The Supreme Court, in a 5-4 decision, reaffirmed the existence of and rejected calls to eliminate the patent doctrine of assignor estoppel in Minerva Surgical, Inc. v. Hologic, Inc. This doctrine generally prevents a patent owner or inventor from assigning a patent to someone and then later alleging that patent is invalid in litigation. The Court, however, substantially narrowed the doctrine, rejecting the Federal Circuit’s overly expansive application in past cases. The doctrine now “applies when, but only when, the assignor’s claim of invalidity contradicts explicit or implicit representations he made in assigning the patent.”
Justice Kagan delivered the majority opinion, joined by Chief Justice Roberts and Justices Breyer, Sotomayor and Kavanaugh. Justice Kagan explained that assignor estoppel is well rooted in patent law, citing to the Court’s 1924 decision in Westinghouse Electric Manufacturing Co. v. Formica Insulation Co. Justice Kagan rejected any attempt to “discard this century-old form of estoppel” but also rejected the Federal Circuit’s formulistic application, in which an assignor—such as a past patent owner or inventor—is always estopped from challenging validity. This is because the doctrine “reaches only so far as the equitable principle long understood to lie at its core.”
Justice Kagan explained that assignor estoppel is “well grounded in centuries-old fairness principles.” And so that “equitable basis” defines the scope: “The doctrine applies only when an inventor says one thing (explicitly or implicitly) in assigning a patent and the opposite in litigating against the patent’s owner.” An inventor cannot assign a patent, explicitly or implicitly representing that the patent is valid, and then later take the opposite position. But Justice Kagan explained that where the assignor wouldn’t be taking the opposite position, the doctrine doesn’t apply. Thus, in some (and perhaps many) instances a past assignor can challenge validity in a subsequent lawsuit.
Justice Kagan provided three examples of when the doctrine of assignor estoppel likely would not apply. The first is in a common employment arrangement where an employee assigns to his employer all patent rights in any future inventions developed during the employment. In that case, there has been no implicit or explicit representation that a patent is valid, as the invention has not even come into existence yet. The second example is where there have been subsequent developments in the law. While the inventor may have represented the patent as being valid while assigning, it would be proper to challenge validity if the grounds were caused by changes in the law. And the third example is where a patent application (and not an issued patent) is assigned. If the eventually issued patent claims are the same as those in the application when assigned, then the doctrine would apply. But if the new owner makes material changes, assignor estoppel likely won’t apply. That’s because the assignor certainly did not make any implicit or explicit representations regarding claims not yet in existence that are materially broader.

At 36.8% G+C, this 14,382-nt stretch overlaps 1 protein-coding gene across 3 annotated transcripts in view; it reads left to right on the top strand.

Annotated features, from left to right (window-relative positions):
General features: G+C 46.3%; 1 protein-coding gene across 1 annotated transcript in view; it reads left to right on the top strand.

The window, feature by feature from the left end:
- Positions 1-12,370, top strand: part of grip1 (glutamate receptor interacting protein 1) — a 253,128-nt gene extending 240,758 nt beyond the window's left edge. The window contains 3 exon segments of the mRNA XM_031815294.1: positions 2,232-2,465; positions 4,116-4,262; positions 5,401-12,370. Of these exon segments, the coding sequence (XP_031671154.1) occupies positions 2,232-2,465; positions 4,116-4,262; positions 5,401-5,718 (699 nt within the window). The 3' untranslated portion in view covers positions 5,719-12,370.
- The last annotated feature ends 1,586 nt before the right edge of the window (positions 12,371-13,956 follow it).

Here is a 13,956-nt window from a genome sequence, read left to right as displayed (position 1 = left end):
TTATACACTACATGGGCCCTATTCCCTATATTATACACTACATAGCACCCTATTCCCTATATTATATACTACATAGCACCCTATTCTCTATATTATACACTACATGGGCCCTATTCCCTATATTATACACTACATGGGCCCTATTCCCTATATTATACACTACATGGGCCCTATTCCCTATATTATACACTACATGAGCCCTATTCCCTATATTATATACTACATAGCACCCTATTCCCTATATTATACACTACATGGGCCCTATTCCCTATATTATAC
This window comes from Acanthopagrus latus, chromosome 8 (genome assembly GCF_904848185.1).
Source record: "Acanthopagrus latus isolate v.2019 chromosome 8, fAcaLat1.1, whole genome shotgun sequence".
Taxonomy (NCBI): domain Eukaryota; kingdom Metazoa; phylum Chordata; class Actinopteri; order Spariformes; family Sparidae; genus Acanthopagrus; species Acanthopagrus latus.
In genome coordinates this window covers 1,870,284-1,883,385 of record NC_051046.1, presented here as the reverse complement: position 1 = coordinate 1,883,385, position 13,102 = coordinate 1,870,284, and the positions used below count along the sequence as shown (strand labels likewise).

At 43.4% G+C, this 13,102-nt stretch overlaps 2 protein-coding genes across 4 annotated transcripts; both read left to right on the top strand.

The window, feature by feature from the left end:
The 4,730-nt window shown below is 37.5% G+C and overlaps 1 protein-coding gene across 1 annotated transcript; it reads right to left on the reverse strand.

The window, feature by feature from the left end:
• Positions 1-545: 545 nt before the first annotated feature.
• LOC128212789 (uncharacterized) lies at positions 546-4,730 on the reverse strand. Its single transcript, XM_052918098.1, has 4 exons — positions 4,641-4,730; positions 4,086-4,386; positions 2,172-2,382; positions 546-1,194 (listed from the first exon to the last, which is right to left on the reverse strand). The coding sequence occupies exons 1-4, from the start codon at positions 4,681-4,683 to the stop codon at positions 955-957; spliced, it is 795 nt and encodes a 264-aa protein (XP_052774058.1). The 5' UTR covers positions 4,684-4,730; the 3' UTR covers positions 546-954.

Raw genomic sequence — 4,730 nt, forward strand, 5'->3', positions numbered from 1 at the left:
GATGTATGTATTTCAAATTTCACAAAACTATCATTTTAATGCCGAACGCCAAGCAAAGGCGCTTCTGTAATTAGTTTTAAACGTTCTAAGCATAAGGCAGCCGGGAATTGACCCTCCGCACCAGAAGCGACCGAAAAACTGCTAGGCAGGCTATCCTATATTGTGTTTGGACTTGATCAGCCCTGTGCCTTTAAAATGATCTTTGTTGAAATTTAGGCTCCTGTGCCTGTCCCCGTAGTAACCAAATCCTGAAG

Justice Barrett authored a dissenting opinion, in which Justices Thomas and Gorsuch joined. Contrary to the majority, Justice Barrett would have abandoned the doctrine of assignor estoppel. Justice Barrett explained that the Court in Westinghouse had interpreted the 1870 Patent Act to incorporate assignor estoppel. She, however, asserted that the doctrine was not carried over in the 1952 Patent Act, and thus Congress effectively abrogated Westinghouse and patent assignor estoppel.
Justice Alito filed a separate dissenting opinion, criticizing both Justice Kagan’s majority opinion and Justice Barrett’s dissent. He believed the Court should have decided whether to overrule the Westinghouse decision. Justice Alito indicated that he would have overruled Westinghouse, writing “[n]ot one word in the patent statutes supports assignor estoppel, and the majority does not claim otherwise.” At the same time, Justice Alito disagreed with Justice Barrett’s opinion that the 1952 Patent Act abrogated assignor estoppel. While Westinghouse was based on the 1870 Act, he did not believe any differences between the text of the two acts had any logical connection to assignor estoppel.
Tony Blum, Matt Braunel and Alan Norman are partners in Thompson Coburn’s Intellectual Property practice group.
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